I can’t say enough about how disappointed I was when I read an article on Fox News that listed 11 items that are disappearing from restaurant menus around the United States.
Two of my favorites, Crab Louie and Salisbury Steak (illustrated above), were on the list. Well, maybe I can find them somewhere else as I continue my food quest around the world. Although perhaps it is time for them to retire since they have been around for so long.
And maybe that is the case for the beloved value chain that has been a ‘standard’ around the world since the mid 1980s. A value chain is a chain of activities that a firm operating in a specific industry performs in order to deliver a valuable product or service for the market. The concept comes from business management and was first described and popularized by Michael Porter in his 1985 best-seller, Competitive Advantage: Creating and Sustaining Superior Performance. Porter even envisioned linked value chains and referred to them as value systems.
But in today’s digital world do enterprises employ chains, even linked chains to deliver value to their customers? A recent post, Unleashing service innovation to a new value fabric, posted to TM Inform referencing the TM Forum Quick Insights report Digital Services: Assembling the building blocks of success doesn’t think so, and nor do I. Here is an excerpt from the post and the report…
“Rapid innovation at this scale necessitates a new level of service agility that fosters collaborative development between operators and other parties, such as content owners, and even other industries, such as automotive (think of the connected services already being provided through today’s high-tech dashboards). Multi-media, video, service mash-ups, e- and m-commerce, M2M, B2B, B2B2C, vertical market opportunities – all are pushing toward development, management and delivery ecosystems that are less like traditional value chains and much more like interwoven value fabrics. Operators, partners, suppliers and developers are intimately interrelated as symbiotic players in the fabric.”
I introduced the value fabric concept as a successor to the value chain and value networks a little over a year ago. A value fabric is a mesh of interwoven, cooperating organizations and individuals or parties. The value fabric is an ideal concept for showing interaction among collaborating organizations and individuals, collectively called parties. Some parties engaged in the fabric deliver value directly to their customers and assure that the value continues to meet their customer expectations. Other parties deliver and assure value indirectly. Customers also play a role in the value fabric.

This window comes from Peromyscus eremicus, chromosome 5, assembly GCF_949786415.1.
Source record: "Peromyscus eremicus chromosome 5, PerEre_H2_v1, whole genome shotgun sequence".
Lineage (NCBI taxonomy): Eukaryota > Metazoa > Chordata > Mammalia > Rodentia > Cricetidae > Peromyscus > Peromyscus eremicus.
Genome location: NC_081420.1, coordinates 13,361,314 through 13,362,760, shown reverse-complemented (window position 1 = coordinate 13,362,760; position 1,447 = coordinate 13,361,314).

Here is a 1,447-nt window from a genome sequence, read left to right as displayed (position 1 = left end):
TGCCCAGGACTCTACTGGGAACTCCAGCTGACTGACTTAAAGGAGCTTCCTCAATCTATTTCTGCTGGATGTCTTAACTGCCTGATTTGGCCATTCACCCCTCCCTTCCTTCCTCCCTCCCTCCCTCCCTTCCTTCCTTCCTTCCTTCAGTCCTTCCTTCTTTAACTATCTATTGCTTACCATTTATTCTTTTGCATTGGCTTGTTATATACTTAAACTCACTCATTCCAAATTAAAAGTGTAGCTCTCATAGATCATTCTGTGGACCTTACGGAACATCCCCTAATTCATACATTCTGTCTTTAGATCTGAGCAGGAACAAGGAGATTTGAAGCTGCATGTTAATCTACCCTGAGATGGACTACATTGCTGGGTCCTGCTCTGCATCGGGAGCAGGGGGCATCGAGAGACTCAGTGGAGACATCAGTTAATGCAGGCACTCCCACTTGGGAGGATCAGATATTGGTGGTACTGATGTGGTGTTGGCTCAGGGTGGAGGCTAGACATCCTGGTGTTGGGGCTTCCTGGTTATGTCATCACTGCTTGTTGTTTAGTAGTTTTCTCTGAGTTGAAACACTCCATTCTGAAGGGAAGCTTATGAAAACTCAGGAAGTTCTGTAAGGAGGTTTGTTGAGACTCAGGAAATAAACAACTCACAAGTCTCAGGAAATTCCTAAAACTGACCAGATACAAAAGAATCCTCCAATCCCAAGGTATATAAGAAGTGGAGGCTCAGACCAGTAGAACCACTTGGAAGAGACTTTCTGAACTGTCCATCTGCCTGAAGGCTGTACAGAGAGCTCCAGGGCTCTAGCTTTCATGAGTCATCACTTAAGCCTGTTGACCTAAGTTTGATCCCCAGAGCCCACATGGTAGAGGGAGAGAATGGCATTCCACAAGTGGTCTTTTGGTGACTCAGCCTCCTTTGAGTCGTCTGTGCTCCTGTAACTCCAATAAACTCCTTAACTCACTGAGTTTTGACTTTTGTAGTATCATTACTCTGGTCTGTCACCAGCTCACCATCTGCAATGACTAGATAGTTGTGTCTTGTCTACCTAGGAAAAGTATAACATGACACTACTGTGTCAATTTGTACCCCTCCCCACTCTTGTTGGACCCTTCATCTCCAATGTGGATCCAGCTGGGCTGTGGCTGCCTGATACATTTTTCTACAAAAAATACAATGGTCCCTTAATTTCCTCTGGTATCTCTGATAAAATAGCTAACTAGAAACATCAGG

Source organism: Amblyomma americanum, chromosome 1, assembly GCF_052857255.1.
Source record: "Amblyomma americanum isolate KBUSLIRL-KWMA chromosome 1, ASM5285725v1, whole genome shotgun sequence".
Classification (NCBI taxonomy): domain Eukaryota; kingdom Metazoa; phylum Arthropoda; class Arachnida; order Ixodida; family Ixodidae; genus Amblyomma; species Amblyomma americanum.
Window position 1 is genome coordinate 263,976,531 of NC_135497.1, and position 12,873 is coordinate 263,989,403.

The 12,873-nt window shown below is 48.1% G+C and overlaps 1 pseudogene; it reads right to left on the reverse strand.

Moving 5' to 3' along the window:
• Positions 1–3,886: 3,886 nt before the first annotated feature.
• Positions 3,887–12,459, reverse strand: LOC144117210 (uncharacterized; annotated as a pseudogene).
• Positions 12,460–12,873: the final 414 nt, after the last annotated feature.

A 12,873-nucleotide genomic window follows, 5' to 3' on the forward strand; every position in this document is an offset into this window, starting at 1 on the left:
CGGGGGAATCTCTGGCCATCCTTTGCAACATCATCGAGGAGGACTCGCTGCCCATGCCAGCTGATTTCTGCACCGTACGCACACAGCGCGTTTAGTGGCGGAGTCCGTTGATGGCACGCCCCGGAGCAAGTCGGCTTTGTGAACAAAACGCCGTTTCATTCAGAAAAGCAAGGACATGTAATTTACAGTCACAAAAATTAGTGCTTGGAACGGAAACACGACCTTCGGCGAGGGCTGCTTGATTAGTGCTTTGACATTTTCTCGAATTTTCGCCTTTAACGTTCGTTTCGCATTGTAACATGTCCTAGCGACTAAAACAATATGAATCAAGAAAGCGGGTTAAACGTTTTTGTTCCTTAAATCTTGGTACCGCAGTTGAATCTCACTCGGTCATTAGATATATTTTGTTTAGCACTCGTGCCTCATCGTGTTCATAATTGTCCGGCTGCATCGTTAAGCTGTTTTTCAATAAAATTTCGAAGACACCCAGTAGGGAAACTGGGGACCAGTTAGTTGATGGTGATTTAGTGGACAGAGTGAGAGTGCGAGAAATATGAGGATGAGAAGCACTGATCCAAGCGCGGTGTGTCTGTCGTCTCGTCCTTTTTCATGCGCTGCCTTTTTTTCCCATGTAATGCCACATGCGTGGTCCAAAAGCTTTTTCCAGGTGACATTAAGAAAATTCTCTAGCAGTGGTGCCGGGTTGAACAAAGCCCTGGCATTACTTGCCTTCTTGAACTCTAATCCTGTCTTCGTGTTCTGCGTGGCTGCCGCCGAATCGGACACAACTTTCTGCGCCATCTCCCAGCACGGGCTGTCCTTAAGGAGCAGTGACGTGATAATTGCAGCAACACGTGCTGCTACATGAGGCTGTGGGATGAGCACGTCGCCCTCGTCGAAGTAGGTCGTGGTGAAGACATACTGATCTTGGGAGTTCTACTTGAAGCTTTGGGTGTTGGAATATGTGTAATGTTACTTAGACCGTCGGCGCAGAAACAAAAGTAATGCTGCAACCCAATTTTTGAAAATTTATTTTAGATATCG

Like the value chain the value fabric can be used by any industry. Here is an example…
One key concept that was not in the original fabric is the digital bridge. After introducing the fabric I was made aware of the bridge via a presentation prepared by one of our members, Laurent Leboucher of Orange who is the chair of our Strategy and Adoption sub-committee. The digital bridge is a pathway that simplifies partnering, integration and end-to-end management of products and services, providing a common language, business processes, information, KPIs and APIs that assists in assuring successful partnerships among parties. The bridge is enabled by TM Forum deliverables, such as Frameworx, Open Digital Program interfaces, and best practices. This is one of the distinctions between the fabric and value chains/networks.
You will be hearing more about the value fabric and digital bridge as time goes by. It is already being used by a number of TM Forum projects in their work, including the Digital Service Reference Architecture, B2B2X, SLA Management, and Catalog Management.
Until next time…hope to seeya in Nice…